Many organizations prefer not to share the details or the frequency of their failed innovation initiatives. Only after sifting through disparate research we are able to piece together a sense of how frequently failure is the outcome and what we should really expect from an innovation success rate. When we realize that failure is a much more common outcome we also recognize that planning for only success can become an organization’s Achilles’ heel. In this scenario failure has dire consequences to both the individual and the organization. By addressing these facts upfront we can learn to better deal with the underlying risks and fear that surround innovation failure. This session will review the data behind innovation failure, examine how risk / fear impact the individual, and discuss a few tools and techniques that organizations and individuals can use to address these challenges.
113 items found
In this webinar let's have a closer look of what intercultural communication is and how we can improve our daily performance in teams, increasing our understanding of inclusion and diversity and self-awareness, the difference between intercultural and intercultural communication.
A team is three or more people who have a common goal, whose ability to achieve that goal is dependent on each other, who share common leadership. A high-performance team is a group with specific roles, complementary skills, and common purpose, which consistently show high levels of collaboration and innovation that produce superior results. So how do you take your ‘team’ to a high- performance level?
Most are now aware that Building Information Modeling (BIM) is the way of the future, but is it just another tool or is it something more? Deke Smith, Executive Director of the buildingSMART alliance and co-author of “Building Information Modeling: A Strategic Implementation Guide for Architects, Engineers, Constructors, and Real Estate Asset Managers” published by Wiley in 2009 believes that BIM can be the enabler to bring the Facilities industry into the Information Age.
We are pleased to invite you to join this webinar, as a continuation of the webinar offered on Building Information Modeling (BIM) in last August. We will count again with the participation of by Mr. Dana K. Smith and Mr. Michael Tardif (book authors), who will open the webinar reviewing the main concepts of BIM. Then, Mr. Jason Chang and Ana Rodriguez (Construction Industry CoP Members) will have an open discussion with Mr. Smith and Mr. Tardiff on implementing BIM, and how to align the book concepts to the best practices proposed by the Guide to the Project Management Body of Knowledge (PMBOK Guide).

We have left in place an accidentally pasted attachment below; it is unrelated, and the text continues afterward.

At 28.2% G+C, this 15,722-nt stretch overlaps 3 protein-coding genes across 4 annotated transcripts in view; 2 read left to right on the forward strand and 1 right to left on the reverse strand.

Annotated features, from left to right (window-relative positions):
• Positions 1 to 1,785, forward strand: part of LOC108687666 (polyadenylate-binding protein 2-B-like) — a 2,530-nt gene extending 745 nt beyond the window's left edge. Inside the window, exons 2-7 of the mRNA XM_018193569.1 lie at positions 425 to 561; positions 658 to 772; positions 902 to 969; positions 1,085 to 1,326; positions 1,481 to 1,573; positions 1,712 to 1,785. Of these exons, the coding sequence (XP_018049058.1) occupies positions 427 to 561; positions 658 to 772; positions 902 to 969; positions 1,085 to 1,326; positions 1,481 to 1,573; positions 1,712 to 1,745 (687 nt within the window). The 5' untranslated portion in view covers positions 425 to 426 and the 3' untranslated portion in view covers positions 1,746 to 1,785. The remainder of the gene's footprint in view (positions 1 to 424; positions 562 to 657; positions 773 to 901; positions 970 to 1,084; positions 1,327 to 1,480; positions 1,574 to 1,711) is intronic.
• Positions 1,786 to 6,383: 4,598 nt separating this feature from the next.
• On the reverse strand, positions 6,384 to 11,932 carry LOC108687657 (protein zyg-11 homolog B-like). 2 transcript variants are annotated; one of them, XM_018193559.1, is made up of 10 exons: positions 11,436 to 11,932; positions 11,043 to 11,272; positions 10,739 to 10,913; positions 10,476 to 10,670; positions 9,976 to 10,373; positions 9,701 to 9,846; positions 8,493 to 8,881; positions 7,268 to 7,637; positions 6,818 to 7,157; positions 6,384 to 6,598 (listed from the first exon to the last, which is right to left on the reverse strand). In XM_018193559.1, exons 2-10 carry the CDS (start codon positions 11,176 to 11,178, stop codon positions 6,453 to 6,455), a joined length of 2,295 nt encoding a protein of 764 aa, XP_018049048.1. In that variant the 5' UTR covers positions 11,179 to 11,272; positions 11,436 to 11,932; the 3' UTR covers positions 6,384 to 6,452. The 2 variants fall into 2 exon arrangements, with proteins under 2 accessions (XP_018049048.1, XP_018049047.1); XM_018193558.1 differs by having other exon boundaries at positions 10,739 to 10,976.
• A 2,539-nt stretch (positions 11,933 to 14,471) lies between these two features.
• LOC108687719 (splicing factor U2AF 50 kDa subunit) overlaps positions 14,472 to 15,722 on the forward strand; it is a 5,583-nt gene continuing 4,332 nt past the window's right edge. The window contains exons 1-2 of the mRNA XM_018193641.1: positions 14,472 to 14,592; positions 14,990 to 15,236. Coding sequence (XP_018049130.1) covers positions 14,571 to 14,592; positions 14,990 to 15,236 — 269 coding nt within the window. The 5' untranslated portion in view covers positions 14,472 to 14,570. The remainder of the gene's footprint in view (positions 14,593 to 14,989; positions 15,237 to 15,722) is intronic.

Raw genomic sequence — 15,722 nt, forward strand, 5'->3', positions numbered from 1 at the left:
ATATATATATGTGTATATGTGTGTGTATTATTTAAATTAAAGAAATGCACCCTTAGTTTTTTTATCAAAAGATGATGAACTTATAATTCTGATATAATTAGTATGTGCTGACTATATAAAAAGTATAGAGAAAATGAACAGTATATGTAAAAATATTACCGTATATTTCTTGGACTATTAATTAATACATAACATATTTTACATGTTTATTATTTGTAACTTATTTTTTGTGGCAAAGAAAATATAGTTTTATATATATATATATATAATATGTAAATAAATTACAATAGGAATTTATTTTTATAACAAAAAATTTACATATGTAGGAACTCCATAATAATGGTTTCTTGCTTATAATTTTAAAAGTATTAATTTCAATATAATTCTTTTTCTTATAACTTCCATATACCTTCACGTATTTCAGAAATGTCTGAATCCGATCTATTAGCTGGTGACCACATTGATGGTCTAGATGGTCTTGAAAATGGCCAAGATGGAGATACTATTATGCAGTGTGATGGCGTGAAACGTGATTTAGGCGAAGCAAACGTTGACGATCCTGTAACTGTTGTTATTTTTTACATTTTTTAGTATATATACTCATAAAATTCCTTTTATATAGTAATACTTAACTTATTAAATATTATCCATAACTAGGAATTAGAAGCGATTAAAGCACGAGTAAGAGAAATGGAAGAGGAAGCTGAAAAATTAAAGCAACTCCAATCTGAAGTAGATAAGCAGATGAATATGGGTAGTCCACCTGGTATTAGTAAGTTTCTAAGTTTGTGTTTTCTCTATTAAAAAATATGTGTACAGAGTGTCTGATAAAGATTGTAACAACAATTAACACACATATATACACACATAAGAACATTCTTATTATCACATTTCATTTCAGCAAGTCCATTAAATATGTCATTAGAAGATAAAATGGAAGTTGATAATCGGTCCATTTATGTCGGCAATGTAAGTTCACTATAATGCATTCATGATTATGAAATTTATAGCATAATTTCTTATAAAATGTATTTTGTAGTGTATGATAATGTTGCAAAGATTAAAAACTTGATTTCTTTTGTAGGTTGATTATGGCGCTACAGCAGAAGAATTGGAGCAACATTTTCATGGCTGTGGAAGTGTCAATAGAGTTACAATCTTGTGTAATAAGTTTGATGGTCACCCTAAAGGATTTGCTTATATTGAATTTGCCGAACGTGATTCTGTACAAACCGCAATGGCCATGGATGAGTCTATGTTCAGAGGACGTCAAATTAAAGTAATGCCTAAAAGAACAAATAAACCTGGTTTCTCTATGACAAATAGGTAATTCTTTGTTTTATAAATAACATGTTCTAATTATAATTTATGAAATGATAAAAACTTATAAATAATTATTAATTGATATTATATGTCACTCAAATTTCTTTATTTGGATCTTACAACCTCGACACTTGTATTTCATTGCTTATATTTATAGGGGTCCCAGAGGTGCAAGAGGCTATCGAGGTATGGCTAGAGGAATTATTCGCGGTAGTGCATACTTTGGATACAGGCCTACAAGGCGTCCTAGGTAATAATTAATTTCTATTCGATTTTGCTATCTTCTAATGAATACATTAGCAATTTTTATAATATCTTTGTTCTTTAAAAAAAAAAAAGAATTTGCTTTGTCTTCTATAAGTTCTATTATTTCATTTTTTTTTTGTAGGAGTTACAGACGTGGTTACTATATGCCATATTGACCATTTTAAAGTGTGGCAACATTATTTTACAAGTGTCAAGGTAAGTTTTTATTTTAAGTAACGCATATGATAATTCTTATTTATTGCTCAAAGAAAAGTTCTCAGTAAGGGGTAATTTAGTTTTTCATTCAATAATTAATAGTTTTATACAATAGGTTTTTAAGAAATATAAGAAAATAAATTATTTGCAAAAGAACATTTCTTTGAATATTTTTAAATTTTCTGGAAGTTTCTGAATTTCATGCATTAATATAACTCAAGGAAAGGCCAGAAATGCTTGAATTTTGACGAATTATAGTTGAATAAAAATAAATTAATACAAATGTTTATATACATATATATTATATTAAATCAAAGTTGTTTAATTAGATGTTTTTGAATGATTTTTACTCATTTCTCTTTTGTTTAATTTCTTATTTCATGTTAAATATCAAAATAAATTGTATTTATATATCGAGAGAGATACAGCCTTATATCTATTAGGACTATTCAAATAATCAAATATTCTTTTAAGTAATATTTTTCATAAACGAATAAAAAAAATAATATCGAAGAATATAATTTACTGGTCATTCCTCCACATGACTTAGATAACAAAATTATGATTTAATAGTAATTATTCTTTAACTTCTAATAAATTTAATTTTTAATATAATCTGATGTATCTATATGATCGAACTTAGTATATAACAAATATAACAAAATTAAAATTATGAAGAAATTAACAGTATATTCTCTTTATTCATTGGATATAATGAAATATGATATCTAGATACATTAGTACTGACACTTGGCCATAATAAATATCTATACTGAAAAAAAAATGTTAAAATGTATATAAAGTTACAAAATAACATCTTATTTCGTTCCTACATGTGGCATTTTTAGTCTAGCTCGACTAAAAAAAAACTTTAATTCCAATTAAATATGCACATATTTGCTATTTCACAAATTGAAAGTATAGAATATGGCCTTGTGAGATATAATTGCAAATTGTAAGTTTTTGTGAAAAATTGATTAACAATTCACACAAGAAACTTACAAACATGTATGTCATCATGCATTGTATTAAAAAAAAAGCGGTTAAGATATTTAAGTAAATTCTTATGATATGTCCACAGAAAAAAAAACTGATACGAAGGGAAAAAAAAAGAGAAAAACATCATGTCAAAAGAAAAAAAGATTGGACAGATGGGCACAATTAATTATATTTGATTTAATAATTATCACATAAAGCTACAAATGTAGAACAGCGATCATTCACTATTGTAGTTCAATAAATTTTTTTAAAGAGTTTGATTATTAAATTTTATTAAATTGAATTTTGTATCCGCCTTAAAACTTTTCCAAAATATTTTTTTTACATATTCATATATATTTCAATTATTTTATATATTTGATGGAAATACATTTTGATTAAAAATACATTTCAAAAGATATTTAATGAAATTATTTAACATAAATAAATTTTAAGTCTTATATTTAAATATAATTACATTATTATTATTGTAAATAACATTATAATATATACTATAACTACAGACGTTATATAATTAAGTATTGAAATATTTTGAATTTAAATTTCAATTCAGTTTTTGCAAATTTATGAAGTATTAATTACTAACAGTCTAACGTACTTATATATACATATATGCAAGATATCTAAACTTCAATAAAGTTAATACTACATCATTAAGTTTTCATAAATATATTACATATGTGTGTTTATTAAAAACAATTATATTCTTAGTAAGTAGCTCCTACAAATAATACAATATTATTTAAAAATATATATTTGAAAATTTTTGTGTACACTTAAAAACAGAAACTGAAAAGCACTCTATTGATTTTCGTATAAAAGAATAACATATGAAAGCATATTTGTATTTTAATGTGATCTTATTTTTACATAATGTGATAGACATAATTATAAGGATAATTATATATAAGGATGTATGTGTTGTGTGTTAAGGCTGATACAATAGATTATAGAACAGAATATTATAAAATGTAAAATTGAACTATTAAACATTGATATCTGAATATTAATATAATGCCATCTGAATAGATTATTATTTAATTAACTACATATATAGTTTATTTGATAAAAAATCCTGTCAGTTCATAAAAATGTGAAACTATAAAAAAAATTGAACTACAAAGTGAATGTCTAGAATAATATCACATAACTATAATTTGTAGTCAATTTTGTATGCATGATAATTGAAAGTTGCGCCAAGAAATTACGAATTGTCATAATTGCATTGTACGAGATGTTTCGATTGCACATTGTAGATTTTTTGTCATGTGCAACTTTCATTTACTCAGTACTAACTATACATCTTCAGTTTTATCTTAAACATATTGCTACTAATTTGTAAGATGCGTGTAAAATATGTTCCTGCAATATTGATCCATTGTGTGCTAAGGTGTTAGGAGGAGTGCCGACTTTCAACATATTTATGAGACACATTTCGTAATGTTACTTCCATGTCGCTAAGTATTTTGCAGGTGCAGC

How do project teams overcome differences to adopt a design plan that strikes a balance between short-term affordability and long-term adaptability? Hear how a formal framework for design flexibility on the front end encourages greater communication among project team members, helps avoid risks and reduce costs, and improves efficiency. While the uncertainties of the future will always be present, capital project teams can manage potential change more effectively by adopting these principals and designing for evolvability.
Considers why the effective management of change at a strategic level is a key business issue Reviews your options for addressing this Explores why it is better to build change capability from within Shares &quot;war stories&quot; from organisations who have done this successfully
Project learning is a vital prerequisite for innovation as it directly contributes to project and organizational capability development. As more organizations become project-based, there is an emergent need to understand how these organizations can overcome challenges of disruptive learning cycles caused by project temporality and employee mobility. Project learning occurs on the individual, team, and organizational level. Individual learning happens through intuiting and interpreting, learning by doing, experiencing using metaphors and cognitive maps. Team learning occurs through the integration of individual learnings, which result in shared understanding and mutual adjustment of mental models.
Imagine yourself working in a multicultural team, with people spread around the world… is this just a possibility? Or a real thing that you are dealing with (or, you can see you are going to deal with this soon)? Let’s see how important is to consider diversity and national aspects of culture within our projects.